Evolution: Homology vs Homoplasy

Lovely, isn’t she? (Yes, the furry one above.) She’s Your 65-Million-Year-Old Mother. Through modern computer analysis and evolutionary data, Maureen O’Leary a researcher from Stony Brook University and her colleagues discovered the last known common ancestor of placentals (Scientific American). Modern placentals include animals such as whales, bats, humans, and rats to name a few, so this furry 6 to 245 gram mama, hailing from the dense trees of Gondwana, is related to us.

I can imagine several reactions now: 1) the breathless “Wow!”; 2) the skeptical “Really?”; 3) the gasping “Ew!!”; 4) the hair-flippin’ “I’m way prettier/handsomer*.”; and 5) the indifferent “Okay…I’m-not-too-interested-in-this-kind-of-thing-but-I-already-read-101-words-already-.” No matter which reaction, I’m glad we finally met our 65-million-year-old mother, but the budding question remains: how can we possibly be related to each other? We look nothing alike.

The answer lies in fossils and what evolutionists call homologous characteristics.

Homology

What are homologous characteristics or homology? Let’s first imagine a bat and a whale. The bat’s small weight of 0.4 oz is no match to the blue whale’s looming size of 120 tons. The bat soars with its wing appendages, while the whale dives with its massive flippers.

At first glance at outer physical features, the answer seems to call out “no.” The bat and that whale are not related. If we look closely at their wings or flippers, however, a similarity begins to emerge. Beneath the flap of skin lies bone structures very much identical to each other, as depicted in the figure below.

homologous_forelimbs-human-cat-whale-bat
Homologous Structures and Divergent Evolution Among Human, Cat, Whale, and Bat; Source: Pearson Education 2008

The purple outlines the humerus, the orange the radius, the yellow the carpals, the green the metacarpals, and finally blue for phalanges. These similar bone structures are their similar characters, hinting that they possibly have a common ancestor. And, lo and behold, they do. It’s our 65-million-year-old furry mother from above again.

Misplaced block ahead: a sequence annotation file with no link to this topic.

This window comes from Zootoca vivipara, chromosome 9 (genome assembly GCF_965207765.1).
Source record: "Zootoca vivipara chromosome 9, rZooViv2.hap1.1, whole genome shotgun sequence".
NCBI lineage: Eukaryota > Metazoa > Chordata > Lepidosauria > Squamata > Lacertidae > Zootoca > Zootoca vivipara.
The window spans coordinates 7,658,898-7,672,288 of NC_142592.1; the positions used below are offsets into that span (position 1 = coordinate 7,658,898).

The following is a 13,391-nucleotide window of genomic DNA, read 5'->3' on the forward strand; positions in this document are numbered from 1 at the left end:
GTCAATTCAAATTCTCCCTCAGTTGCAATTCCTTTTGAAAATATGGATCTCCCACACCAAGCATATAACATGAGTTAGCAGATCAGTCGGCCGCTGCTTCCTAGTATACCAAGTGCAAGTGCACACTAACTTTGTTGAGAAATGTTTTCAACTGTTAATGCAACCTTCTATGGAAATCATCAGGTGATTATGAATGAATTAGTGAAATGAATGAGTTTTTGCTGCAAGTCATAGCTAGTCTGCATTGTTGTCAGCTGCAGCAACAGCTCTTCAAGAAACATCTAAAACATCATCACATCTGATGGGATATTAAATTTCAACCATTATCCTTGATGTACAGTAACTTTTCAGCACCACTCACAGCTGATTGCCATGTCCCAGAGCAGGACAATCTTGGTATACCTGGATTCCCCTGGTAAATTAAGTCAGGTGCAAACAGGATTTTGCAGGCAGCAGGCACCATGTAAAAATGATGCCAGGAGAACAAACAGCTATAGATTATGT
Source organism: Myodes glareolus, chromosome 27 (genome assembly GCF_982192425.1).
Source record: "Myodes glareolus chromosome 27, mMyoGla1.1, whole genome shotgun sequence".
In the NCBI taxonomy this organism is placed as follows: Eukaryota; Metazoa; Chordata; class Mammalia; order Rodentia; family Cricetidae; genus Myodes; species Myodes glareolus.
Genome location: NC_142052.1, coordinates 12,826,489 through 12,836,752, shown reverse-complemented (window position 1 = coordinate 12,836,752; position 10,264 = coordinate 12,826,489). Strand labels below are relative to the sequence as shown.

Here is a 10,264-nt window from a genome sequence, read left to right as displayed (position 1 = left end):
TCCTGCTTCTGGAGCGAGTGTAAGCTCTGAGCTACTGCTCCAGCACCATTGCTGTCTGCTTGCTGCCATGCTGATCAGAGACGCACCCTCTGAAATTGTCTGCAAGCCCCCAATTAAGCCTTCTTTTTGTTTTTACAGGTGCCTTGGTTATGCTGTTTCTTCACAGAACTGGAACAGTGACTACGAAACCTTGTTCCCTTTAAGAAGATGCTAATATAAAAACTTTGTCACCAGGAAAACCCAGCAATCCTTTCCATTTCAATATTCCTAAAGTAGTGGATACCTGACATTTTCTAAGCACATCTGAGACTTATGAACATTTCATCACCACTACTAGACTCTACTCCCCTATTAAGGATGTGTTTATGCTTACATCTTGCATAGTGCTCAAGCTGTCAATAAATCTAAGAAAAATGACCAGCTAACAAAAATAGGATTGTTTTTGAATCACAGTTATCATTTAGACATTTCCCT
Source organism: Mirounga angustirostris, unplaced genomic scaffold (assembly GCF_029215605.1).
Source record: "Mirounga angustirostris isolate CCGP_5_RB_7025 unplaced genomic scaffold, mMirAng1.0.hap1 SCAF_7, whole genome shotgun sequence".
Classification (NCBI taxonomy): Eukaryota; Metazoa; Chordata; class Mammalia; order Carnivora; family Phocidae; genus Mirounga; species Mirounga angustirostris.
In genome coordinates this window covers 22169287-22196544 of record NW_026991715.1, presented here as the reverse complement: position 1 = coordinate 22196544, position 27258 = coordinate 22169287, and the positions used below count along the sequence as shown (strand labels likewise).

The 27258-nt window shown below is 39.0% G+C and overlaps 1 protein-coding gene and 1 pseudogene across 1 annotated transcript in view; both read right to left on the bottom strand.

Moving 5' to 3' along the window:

What does this tell us? Homology refers to homologous characters, which are similar characters from different species that share the character in a common ancestor. The bat and whale have similar characteristics, in this case the similar arm bone structure. Check. They are different species. Check. And, they share this characteristic in a common ancestor (mother). Check!

Homologous characters = similar characteristics of two or more different species that share the same character in a common ancestor (example: bat and whale –> divergent evolution).

Homoplasy

Some of us may have heard of the word homoplasy, but homoplasy is different from homology.

Homoplasy or analogous structures refers to similar characters shared between different species, but the character is not present or inherited in their common ancestor. An example is the bat and the bird. They both have wings, but internally and structurally, their bone characteristics differ greatly. The wings are derivatives of similar natural selection in similar environments, rather than of inherited and shared characteristics from their common ancestor. This is also known as convergent evolution.

Other examples of homoplasy can be seen in sharks and dolphins, and flying squirrels and sugar gliders. Check them out below!

 

Works Cited:

*more handsome

13 thoughts on “Evolution: Homology vs Homoplasy

    1. Moosmosis says:

      Thank you for taking the time to read our educational article, Shruti! 🙂 We’re glad that you enjoyed it! All the best! Postscript: great motivational blog you have there too!

      Best regards, Moosmosis

      Like

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